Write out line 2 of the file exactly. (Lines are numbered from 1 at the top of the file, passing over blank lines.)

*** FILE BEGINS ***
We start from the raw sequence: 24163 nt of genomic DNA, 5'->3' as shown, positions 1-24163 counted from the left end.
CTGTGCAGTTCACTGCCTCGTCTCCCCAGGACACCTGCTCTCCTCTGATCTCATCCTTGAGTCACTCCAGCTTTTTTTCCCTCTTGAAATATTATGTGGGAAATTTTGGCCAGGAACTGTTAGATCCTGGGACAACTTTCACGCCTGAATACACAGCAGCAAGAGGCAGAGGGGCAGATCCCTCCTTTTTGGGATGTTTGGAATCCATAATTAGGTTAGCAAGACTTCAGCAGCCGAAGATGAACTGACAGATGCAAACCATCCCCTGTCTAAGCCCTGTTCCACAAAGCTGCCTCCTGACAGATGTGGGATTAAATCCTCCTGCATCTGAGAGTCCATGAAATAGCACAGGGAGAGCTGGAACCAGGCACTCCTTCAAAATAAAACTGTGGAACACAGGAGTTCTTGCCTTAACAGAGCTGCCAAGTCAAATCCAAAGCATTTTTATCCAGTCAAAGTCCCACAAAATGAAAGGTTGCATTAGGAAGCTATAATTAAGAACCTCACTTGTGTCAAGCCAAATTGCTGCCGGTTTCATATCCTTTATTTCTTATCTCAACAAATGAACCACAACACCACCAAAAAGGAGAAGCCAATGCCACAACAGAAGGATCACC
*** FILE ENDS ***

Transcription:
CTGTGCAGTTCACTGCCTCGTCTCCCCAGGACACCTGCTCTCCTCTGATCTCATCCTTGAGTCACTCCAGCTTTTTTTCCCTCTTGAAATATTATGTGGGAAATTTTGGCCAGGAACTGTTAGATCCTGGGACAACTTTCACGCCTGAATACACAGCAGCAAGAGGCAGAGGGGCAGATCCCTCCTTTTTGGGATGTTTGGAATCCATAATTAGGTTAGCAAGACTTCAGCAGCCGAAGATGAACTGACAGATGCAAACCATCCCCTGTCTAAGCCCTGTTCCACAAAGCTGCCTCCTGACAGATGTGGGATTAAATCCTCCTGCATCTGAGAGTCCATGAAATAGCACAGGGAGAGCTGGAACCAGGCACTCCTTCAAAATAAAACTGTGGAACACAGGAGTTCTTGCCTTAACAGAGCTGCCAAGTCAAATCCAAAGCATTTTTATCCAGTCAAAGTCCCACAAAATGAAAGGTTGCATTAGGAAGCTATAATTAAGAACCTCACTTGTGTCAAGCCAAATTGCTGCCGGTTTCATATCCTTTATTTCTTATCTCAACAAATGAACCACAACACCACCAAAAAGGAGAAGCCAATGCCACAACAGAAGGATCACC